Sunday, March 7, 2010

Happy Women's History Month...

I don't usually write about film anymore, but as a woman who was once a young girl dreaming of writing and directing, I would be completely remiss if I didn't point out that it is completely poignant and about damn time that a woman finally won Best Director at the Academy Awards. It's a bit sad it took this long, but the fact that we are in the middle of Women's History Month just drives the point home.

When I was a kid, I would write pretend Oscar acceptance speeches. I wanted to be the first woman to win for directing. I had no idea what the movie would be about, and given my penchant for romantic comedies, I never stopped to consider my work might never make it to the production stages, let alone nominations! I think I partially just simply wanted to take what I wanted to believe was my rightful place in history.

I also just wanted to prove a point: if women have to go through their lives being told they are the more emotional sex, then women should be celebrated when they utilize such emotions in their storytelling. This win was a victory not only for women but for the true art of cinematic storytelling as it once was. With so much focus these days on technology and special effects, awards are often given to the "flashy" choice; voters choosing style over substance and story. Yes, Bigelow utilized visual effects in her Oscar-winning film, but she did so in a way that allowed them to serve the story, rather than be the story. They made the world her characters were in more believable, but they did not overpower the very real moments between the characters.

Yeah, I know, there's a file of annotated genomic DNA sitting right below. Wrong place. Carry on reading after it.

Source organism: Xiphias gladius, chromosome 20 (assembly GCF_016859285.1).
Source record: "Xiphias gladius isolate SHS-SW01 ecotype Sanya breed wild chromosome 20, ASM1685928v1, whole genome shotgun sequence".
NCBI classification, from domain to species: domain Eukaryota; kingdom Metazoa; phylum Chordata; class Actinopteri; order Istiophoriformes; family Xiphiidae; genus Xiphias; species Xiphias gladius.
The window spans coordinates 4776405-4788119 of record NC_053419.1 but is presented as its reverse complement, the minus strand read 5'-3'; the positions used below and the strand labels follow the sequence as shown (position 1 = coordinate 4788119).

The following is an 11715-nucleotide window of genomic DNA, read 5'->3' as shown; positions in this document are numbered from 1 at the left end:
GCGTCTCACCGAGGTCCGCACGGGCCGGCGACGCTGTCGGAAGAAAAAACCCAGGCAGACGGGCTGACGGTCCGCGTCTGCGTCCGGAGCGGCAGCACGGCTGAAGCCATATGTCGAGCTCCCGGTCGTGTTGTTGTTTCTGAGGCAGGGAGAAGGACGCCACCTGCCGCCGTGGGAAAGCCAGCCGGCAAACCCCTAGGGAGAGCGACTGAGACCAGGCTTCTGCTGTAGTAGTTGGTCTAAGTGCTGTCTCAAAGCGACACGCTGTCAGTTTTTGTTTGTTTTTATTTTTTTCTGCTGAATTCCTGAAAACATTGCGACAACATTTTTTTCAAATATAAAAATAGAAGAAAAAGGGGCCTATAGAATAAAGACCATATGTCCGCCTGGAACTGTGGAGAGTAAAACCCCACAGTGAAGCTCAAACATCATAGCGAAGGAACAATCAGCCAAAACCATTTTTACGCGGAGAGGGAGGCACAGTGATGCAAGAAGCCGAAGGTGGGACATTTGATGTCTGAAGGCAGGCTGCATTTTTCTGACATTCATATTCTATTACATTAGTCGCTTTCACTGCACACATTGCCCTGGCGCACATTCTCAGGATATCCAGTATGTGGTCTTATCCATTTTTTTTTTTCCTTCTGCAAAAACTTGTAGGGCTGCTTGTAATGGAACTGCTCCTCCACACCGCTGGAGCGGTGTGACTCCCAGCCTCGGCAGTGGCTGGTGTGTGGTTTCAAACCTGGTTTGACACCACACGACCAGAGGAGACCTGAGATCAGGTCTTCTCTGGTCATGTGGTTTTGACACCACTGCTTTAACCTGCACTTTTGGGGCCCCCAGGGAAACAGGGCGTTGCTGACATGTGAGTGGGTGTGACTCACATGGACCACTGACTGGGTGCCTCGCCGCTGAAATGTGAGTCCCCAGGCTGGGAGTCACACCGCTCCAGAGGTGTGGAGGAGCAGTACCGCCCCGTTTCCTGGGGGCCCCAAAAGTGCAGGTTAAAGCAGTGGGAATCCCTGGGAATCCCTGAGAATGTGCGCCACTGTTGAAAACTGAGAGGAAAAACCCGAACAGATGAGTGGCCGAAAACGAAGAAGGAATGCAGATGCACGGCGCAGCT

There is still an unfortunate shortage of women directors in Hollywood, especially in non-genre niche projects, but hopefully now that can start to change. Bigelow didn't just win a directing award; she won one for a war film. She not crossed over into so-called "man territory" in many more ways than one but also took over.

I no longer want to write and direct feature films, but if I did I would have absolutely no problem losing the "first" female director title to Bigelow!

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